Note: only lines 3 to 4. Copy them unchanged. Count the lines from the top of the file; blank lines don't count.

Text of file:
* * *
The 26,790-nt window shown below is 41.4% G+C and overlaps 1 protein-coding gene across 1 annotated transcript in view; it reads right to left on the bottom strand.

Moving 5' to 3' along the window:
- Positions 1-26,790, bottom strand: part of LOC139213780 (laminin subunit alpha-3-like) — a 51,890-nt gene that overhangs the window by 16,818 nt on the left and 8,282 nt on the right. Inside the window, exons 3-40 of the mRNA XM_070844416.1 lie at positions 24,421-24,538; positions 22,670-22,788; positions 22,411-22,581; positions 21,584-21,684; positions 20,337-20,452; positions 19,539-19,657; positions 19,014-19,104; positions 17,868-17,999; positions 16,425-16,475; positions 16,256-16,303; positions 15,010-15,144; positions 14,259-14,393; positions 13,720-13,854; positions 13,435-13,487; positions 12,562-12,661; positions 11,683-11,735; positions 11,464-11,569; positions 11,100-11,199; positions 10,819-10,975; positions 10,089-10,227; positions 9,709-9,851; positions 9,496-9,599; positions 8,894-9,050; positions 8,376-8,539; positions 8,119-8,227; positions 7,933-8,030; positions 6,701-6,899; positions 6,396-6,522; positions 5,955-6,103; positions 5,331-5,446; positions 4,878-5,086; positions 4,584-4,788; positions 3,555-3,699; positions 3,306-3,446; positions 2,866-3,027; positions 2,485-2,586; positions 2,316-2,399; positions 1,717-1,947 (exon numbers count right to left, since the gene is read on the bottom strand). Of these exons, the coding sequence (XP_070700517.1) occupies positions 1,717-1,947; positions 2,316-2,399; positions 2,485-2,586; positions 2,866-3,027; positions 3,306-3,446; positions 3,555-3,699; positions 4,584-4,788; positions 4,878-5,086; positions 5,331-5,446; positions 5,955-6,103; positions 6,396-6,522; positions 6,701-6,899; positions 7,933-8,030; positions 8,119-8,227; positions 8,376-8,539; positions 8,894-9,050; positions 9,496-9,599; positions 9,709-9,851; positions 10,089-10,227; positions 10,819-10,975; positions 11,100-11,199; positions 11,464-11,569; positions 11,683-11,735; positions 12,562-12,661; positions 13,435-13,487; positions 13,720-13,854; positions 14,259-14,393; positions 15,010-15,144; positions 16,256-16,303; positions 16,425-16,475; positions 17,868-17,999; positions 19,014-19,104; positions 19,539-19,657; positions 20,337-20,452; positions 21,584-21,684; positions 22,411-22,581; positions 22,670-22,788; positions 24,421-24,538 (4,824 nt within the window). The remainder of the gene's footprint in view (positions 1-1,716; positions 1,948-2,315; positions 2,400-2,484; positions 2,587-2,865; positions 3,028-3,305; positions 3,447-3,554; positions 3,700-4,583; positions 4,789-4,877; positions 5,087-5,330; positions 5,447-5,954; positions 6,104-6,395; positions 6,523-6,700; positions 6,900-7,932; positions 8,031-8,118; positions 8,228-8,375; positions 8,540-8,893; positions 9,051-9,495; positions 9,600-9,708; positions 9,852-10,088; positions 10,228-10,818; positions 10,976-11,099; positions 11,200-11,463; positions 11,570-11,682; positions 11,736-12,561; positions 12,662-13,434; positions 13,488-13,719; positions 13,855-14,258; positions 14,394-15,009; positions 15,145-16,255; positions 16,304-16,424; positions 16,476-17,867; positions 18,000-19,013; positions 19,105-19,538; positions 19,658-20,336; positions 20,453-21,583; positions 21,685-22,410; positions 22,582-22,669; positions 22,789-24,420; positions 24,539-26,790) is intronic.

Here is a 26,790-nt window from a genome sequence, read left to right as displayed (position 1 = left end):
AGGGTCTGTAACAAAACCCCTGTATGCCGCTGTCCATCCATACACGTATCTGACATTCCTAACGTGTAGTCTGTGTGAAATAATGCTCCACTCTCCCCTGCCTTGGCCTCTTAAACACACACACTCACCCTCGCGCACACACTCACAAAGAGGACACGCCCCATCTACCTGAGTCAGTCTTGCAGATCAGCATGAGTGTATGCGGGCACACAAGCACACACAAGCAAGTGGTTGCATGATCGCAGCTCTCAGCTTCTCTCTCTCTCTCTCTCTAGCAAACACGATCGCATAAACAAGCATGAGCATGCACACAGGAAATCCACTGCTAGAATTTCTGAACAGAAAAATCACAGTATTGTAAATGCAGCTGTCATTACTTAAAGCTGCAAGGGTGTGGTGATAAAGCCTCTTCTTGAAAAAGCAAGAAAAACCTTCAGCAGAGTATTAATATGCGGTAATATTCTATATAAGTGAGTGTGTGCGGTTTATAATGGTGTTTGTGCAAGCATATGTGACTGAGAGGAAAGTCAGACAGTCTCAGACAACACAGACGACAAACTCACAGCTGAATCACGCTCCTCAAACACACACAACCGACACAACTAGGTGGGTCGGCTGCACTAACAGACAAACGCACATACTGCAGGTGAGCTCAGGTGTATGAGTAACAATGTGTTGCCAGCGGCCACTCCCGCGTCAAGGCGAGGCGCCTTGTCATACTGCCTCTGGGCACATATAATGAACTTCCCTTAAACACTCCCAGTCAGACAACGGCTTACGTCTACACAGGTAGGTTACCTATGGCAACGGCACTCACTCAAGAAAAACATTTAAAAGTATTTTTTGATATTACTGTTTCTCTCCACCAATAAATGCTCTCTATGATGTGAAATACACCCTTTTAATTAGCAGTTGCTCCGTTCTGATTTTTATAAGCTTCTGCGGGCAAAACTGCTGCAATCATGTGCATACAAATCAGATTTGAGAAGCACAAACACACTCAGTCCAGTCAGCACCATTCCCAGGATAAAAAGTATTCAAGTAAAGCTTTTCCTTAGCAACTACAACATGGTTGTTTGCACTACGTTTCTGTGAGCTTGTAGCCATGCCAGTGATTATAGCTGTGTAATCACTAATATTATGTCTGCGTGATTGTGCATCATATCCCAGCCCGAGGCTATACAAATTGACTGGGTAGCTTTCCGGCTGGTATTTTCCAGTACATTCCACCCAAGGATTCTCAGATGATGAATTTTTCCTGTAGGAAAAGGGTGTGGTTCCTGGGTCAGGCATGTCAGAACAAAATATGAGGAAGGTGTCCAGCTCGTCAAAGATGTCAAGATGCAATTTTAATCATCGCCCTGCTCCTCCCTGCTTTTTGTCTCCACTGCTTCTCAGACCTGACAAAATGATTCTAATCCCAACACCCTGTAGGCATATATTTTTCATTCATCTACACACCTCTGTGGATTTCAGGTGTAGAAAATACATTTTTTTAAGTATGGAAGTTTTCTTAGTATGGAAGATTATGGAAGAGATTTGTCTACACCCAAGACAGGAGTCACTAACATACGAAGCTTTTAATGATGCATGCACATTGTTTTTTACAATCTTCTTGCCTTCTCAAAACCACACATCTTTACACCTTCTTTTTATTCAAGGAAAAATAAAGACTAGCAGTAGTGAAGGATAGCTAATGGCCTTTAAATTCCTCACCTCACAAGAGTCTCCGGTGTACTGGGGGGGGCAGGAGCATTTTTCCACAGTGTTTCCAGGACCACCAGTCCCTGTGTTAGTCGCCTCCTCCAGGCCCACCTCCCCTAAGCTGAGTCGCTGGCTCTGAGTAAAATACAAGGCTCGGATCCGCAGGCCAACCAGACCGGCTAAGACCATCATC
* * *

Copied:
- Positions 1-26,790, bottom strand: part of LOC139213780 (laminin subunit alpha-3-like) — a 51,890-nt gene that overhangs the window by 16,818 nt on the left and 8,282 nt on the right. Inside the window, exons 3-40 of the mRNA XM_070844416.1 lie at positions 24,421-24,538; positions 22,670-22,788; positions 22,411-22,581; positions 21,584-21,684; positions 20,337-20,452; positions 19,539-19,657; positions 19,014-19,104; positions 17,868-17,999; positions 16,425-16,475; positions 16,256-16,303; positions 15,010-15,144; positions 14,259-14,393; positions 13,720-13,854; positions 13,435-13,487; positions 12,562-12,661; positions 11,683-11,735; positions 11,464-11,569; positions 11,100-11,199; positions 10,819-10,975; positions 10,089-10,227; positions 9,709-9,851; positions 9,496-9,599; positions 8,894-9,050; positions 8,376-8,539; positions 8,119-8,227; positions 7,933-8,030; positions 6,701-6,899; positions 6,396-6,522; positions 5,955-6,103; positions 5,331-5,446; positions 4,878-5,086; positions 4,584-4,788; positions 3,555-3,699; positions 3,306-3,446; positions 2,866-3,027; positions 2,485-2,586; positions 2,316-2,399; positions 1,717-1,947 (exon numbers count right to left, since the gene is read on the bottom strand). Of these exons, the coding sequence (XP_070700517.1) occupies positions 1,717-1,947; positions 2,316-2,399; positions 2,485-2,586; positions 2,866-3,027; positions 3,306-3,446; positions 3,555-3,699; positions 4,584-4,788; positions 4,878-5,086; positions 5,331-5,446; positions 5,955-6,103; positions 6,396-6,522; positions 6,701-6,899; positions 7,933-8,030; positions 8,119-8,227; positions 8,376-8,539; positions 8,894-9,050; positions 9,496-9,599; positions 9,709-9,851; positions 10,089-10,227; positions 10,819-10,975; positions 11,100-11,199; positions 11,464-11,569; positions 11,683-11,735; positions 12,562-12,661; positions 13,435-13,487; positions 13,720-13,854; positions 14,259-14,393; positions 15,010-15,144; positions 16,256-16,303; positions 16,425-16,475; positions 17,868-17,999; positions 19,014-19,104; positions 19,539-19,657; positions 20,337-20,452; positions 21,584-21,684; positions 22,411-22,581; positions 22,670-22,788; positions 24,421-24,538 (4,824 nt within the window). The remainder of the gene's footprint in view (positions 1-1,716; positions 1,948-2,315; positions 2,400-2,484; positions 2,587-2,865; positions 3,028-3,305; positions 3,447-3,554; positions 3,700-4,583; positions 4,789-4,877; positions 5,087-5,330; positions 5,447-5,954; positions 6,104-6,395; positions 6,523-6,700; positions 6,900-7,932; positions 8,031-8,118; positions 8,228-8,375; positions 8,540-8,893; positions 9,051-9,495; positions 9,600-9,708; positions 9,852-10,088; positions 10,228-10,818; positions 10,976-11,099; positions 11,200-11,463; positions 11,570-11,682; positions 11,736-12,561; positions 12,662-13,434; positions 13,488-13,719; positions 13,855-14,258; positions 14,394-15,009; positions 15,145-16,255; positions 16,304-16,424; positions 16,476-17,867; positions 18,000-19,013; positions 19,105-19,538; positions 19,658-20,336; positions 20,453-21,583; positions 21,685-22,410; positions 22,582-22,669; positions 22,789-24,420; positions 24,539-26,790) is intronic.

Here is a 26,790-nt window from a genome sequence, read left to right as displayed (position 1 = left end):